Exploring the Health Effects of Ageism

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The resulting cut on her leg, though bloody, proved superficial. But when her grandmother suggested to the grocery owner that he not leave crates about, he responded that old people fall all the time, and maybe they shouldn’t be walking around.

“The message stayed with her, and it seemed to impact her behavior,” Dr. Levy noticed. Her grandmother appeared to question her competence, asking Dr. Levy to take over chores she normally handled herself. The incident prompted Dr. Levy to contemplate how cultural values and people’s own ideas about age might affect them.

We absorb these stereotypes from an early age, through disparaging media portrayals and fairy tales about wicked old witches. But institutions — employers, health care organizations, housing policies — express a similar prejudice, enforcing what is called “structural ageism,” Dr. Levy said. Reversing that will require sweeping changes — an “age liberation movement,” she added.

But she has found reason for optimism: Damaging ideas about age can change. Using the same subliminal techniques that measure stereotypical attitudes, her team has been able to enhance a sense of competence and value among older people. Researchers in many other countries have replicated their results.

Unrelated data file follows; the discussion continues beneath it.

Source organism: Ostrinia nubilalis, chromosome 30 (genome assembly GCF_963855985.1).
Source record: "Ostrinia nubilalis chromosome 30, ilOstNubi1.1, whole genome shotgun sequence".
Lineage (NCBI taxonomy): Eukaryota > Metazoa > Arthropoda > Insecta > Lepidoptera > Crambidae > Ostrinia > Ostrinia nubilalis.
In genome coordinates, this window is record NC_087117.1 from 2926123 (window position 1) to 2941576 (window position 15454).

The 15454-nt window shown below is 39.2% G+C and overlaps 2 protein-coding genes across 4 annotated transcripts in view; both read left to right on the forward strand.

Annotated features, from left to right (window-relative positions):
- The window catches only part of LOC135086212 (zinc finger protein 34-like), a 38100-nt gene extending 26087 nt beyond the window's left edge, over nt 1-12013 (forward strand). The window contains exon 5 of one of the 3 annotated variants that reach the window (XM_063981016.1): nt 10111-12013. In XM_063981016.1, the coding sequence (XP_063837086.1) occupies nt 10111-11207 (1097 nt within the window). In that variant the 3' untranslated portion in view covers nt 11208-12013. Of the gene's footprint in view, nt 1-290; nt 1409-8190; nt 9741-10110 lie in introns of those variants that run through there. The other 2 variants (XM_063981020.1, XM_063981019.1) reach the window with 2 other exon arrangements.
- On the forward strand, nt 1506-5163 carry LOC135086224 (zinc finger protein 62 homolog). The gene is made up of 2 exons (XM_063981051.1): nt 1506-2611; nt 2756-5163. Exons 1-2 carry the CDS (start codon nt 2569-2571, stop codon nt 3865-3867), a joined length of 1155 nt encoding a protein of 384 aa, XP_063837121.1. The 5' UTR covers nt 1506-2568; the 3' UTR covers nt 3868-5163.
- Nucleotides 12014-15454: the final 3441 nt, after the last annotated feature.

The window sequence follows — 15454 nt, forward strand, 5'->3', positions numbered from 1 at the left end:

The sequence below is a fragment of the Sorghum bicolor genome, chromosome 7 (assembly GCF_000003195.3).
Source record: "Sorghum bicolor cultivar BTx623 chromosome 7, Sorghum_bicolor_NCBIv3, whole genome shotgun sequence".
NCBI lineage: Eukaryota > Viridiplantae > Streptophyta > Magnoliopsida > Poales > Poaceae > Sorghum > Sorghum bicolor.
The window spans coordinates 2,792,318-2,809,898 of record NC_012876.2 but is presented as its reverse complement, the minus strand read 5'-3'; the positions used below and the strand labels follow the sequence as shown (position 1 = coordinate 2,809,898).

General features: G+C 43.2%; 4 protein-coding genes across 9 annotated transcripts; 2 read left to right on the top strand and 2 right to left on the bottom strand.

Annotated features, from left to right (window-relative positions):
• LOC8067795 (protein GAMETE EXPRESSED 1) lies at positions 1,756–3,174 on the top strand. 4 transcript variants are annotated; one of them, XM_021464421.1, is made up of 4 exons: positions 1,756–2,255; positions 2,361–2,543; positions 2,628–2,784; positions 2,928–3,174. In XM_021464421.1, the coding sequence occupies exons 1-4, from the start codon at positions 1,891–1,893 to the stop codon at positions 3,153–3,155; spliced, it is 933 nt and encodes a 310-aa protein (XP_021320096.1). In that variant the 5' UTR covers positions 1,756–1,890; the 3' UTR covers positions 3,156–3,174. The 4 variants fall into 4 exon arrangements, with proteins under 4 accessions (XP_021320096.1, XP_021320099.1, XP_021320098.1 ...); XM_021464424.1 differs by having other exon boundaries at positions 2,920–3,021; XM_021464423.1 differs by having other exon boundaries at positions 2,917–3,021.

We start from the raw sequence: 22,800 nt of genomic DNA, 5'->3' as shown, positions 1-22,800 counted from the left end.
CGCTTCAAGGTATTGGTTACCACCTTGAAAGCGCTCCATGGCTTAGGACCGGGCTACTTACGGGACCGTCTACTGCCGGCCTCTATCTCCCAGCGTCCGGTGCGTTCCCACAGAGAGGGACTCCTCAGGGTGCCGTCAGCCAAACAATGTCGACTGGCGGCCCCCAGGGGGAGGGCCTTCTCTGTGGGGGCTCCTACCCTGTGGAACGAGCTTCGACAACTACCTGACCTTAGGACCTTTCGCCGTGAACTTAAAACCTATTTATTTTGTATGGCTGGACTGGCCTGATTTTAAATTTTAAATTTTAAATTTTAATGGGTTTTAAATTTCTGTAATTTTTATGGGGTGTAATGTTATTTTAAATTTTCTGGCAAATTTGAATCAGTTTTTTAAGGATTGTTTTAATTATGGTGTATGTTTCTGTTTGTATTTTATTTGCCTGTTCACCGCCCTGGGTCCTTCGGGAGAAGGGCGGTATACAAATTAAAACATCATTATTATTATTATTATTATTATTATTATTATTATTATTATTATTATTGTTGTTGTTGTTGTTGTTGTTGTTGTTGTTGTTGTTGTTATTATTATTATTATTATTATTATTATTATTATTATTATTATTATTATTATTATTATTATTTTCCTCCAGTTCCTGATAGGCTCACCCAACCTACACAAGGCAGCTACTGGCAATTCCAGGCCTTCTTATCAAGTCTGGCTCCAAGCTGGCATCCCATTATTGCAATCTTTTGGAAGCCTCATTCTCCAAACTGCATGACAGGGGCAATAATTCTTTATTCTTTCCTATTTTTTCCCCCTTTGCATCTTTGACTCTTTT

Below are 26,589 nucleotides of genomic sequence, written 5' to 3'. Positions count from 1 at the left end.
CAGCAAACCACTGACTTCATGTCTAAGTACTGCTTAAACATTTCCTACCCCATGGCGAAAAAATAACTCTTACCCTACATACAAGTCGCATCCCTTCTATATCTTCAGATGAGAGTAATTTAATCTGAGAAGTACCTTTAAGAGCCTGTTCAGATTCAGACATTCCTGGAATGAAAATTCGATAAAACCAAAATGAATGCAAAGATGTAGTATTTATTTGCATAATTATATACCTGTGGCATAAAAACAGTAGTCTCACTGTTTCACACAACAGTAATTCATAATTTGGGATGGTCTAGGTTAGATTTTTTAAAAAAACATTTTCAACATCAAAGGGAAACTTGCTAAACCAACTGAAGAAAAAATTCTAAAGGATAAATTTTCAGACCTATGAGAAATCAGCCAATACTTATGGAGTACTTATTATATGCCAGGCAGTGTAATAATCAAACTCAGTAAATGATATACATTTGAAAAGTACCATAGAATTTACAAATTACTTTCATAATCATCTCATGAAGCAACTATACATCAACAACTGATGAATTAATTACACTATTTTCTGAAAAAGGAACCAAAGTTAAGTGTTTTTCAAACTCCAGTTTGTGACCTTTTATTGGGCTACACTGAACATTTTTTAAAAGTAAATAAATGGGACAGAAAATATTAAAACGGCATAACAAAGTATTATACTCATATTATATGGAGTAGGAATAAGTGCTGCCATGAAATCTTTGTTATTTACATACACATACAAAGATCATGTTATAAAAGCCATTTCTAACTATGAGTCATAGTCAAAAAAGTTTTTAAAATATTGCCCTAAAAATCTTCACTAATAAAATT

“You can’t create beliefs, but you can activate them,” Dr. Levy said, by exposing people to words like “active” and “full of life,” instead of “grumpy” or “helpless,” to describe older adults.

Could a society undertake such a mission? How long could the benefits of such interventions last? Would people need regular boosters to help associate aging with experience and possibilities instead of with nervous jokes?

The research, by Dr. Levy and other scholars, continues.

“Even though toddlers already have negative stereotypes about age, they’re not set in stone,” Dr. Levy said. “They’re malleable. We can shift them.”



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